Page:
CRM Best Practice for flexible workspace providers
In this edition of our Operation Resilience series, we take a look at Customer relationship management (CRM) Best Practice. Customer relationship management is an approach to managing a company’s interaction with current and potential customers. It uses data analysis about customers’ history with a company to improve business relationships with customers, specifically focusing on customer retention and ultimately driving sales growth.
One of the great myths is that you can just “Buy” CRM Best Practice off the shelf, install it, train your teams and then you’ve “Got it”. If only it were that simple, but don’t despair because putting CRM Best practices in place is probably not as hard as you think.
CRM is more than just 1 piece of software like ZohoCRM, Salesforce or Microsoft Dynamics to name a few. CRM is a business process, a set of principles. It’s an ethos and culture which is woven into your customer journey from initial contact, to customer onboarding servicing and exiting. Often, the practice of CRM will span across multiple business processes or stages in the customer lifecycle and therefore many software packages could be involved, not just one.
In this article we will explore some of the basic principles of CRM Best Practice that you can implement easily within your business today.
Customer Journey Mapping
The first place to start when considering CRM Best Practice is to map out your customer journey into the standard high-level disciplines that all businesses have. Start by using a whiteboard and break the customer journey down into bite-sized chunks using this template as a guide. You may want to map this out along a timeline underpinned by your current toolset.
Once you’ve identified the customer journey key components, you then allocate stakeholders or owners against each of these functions. The diagram above is more about the business process and less about organisational structure.
Tip: Don’t go too deep, and don’t overthink it. This is about identifying those high-level critical functions into common themes that naturally sit together.
The tool doesn’t maketh the process!
Isn’t a hammer as good as a screwdriver? This is a question I’d often ask my Dad. I mean they both fasten things, right? A hammer is great for driving in one kind of fastener (a nail). However, a screwdriver is great at driving another (a screw). So, I guess yes they are both designed to “fix” something to a wall, but they are designed to solve different problems. And so is software.
You could use Excel as a hammer to run your whole business if you wanted to. It will “fix” the problem of sorts, but it will not do it as well as a purpose-built tool for each business process you need to manage.
There are some areas where you may be willing to compromise for example most CRM systems also have functions to handle onboarding and service requests. However, you wouldn’t want to bet the company financials and managing aged receivables using a spreadsheet, would you?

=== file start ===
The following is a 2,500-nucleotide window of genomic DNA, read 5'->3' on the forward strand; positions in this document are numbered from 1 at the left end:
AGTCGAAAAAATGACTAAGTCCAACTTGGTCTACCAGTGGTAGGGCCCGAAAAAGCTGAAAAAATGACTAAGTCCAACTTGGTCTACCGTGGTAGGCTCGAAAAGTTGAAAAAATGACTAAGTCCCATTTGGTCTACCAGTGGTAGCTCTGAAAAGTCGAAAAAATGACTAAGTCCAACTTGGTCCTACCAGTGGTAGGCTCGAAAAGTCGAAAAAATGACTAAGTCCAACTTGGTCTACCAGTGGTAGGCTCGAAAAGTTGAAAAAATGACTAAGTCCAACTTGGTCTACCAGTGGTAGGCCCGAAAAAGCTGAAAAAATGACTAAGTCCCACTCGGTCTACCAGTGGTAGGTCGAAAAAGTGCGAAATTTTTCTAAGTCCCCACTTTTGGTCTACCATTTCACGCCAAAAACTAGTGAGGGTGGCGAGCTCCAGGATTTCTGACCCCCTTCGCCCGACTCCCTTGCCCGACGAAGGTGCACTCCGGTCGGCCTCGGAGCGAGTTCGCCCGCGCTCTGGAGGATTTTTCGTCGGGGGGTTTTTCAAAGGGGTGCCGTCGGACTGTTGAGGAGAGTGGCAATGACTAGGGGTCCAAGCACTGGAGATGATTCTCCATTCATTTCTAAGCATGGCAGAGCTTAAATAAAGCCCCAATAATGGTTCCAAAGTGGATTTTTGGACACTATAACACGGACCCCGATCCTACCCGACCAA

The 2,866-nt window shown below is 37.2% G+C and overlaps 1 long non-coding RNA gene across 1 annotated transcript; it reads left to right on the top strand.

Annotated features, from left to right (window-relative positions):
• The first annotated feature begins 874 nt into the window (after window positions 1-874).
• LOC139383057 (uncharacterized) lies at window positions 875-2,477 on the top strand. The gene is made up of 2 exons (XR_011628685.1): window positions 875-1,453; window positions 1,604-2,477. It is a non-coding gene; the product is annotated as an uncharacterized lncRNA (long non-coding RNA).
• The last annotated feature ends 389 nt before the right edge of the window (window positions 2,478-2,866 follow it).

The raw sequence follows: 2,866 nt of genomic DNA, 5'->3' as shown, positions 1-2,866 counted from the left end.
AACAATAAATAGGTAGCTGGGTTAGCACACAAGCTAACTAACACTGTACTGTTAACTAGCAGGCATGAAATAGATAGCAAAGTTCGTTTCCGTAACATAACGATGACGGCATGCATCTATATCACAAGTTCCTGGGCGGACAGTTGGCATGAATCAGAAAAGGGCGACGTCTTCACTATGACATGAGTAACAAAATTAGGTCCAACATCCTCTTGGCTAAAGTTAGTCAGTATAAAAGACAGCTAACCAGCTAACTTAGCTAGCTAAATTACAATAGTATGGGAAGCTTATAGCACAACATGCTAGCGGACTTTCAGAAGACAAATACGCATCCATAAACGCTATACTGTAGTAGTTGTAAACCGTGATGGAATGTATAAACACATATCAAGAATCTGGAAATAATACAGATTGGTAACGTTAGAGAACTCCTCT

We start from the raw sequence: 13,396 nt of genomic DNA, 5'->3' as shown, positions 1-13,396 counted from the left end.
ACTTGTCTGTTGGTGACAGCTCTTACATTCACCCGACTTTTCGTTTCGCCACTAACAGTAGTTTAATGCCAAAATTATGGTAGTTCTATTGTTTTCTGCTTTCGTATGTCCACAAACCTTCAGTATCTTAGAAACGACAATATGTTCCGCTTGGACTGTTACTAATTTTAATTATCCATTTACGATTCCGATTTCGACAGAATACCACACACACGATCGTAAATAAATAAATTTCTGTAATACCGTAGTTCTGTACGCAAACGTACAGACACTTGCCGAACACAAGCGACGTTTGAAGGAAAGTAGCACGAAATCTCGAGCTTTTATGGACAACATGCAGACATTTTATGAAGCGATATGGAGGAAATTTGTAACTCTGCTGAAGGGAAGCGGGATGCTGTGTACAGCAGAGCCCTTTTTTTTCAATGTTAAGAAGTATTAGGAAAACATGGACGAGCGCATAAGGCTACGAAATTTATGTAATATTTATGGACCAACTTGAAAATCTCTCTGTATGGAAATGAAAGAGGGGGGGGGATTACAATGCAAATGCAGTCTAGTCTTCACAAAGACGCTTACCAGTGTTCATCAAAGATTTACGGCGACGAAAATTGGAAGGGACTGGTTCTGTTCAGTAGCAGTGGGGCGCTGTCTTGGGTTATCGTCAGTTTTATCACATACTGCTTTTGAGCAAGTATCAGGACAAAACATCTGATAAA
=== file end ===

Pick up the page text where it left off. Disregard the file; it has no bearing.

Make sure you have the right tools to do the job and ensure those tools can share the necessary information to fulfil their core purpose.
Process flow mapping
Now you have your customer journey components, your stakeholders and you have outlined what tools you currently use. Now you need to map out the process flow for each activity.
Tip: Have your teams who perform the process map it out for you.
First, ask them to map out the process as though they were building a new business themselves. Empower them not to be constrained by the current environment. This helps to increase their engagement and sense of ownership for the process and outcomes.
Then, ask them to map out the process as it is today. You may be surprised to learn how much the process has deviated from when you first designed it. This is completely normal. Here is where you will see people have inherited processes, added in checks and balances which at the time made sense but now just create unnecessary burden. If the process by design doesn’t work, then throwing more technology (or people!) at it won’t solve the problem.
Bring it all together
Now, bring all the information together. Your stakeholders should review their “As is” and “To be” processes. They should ensure that the business process by design is robust. Then, evaluate your current toolset to ensure it’s fit for purpose. Identify any gaps, and then seek out solutions either people, process, or technology to close those gaps.
After you’ve followed these simple steps you will quickly realize that there is no one size fits all CRM system. Every business is different, but at the same time they are all very similar and it’s very rare to find new problems. Do your research, ask your peer groups and colleagues. Reach out to your existing trusted vendors and partners that work in your industry. It’s highly likely they have seen the problem before and can offer a fresh or alternative perspective on how to solve the problem.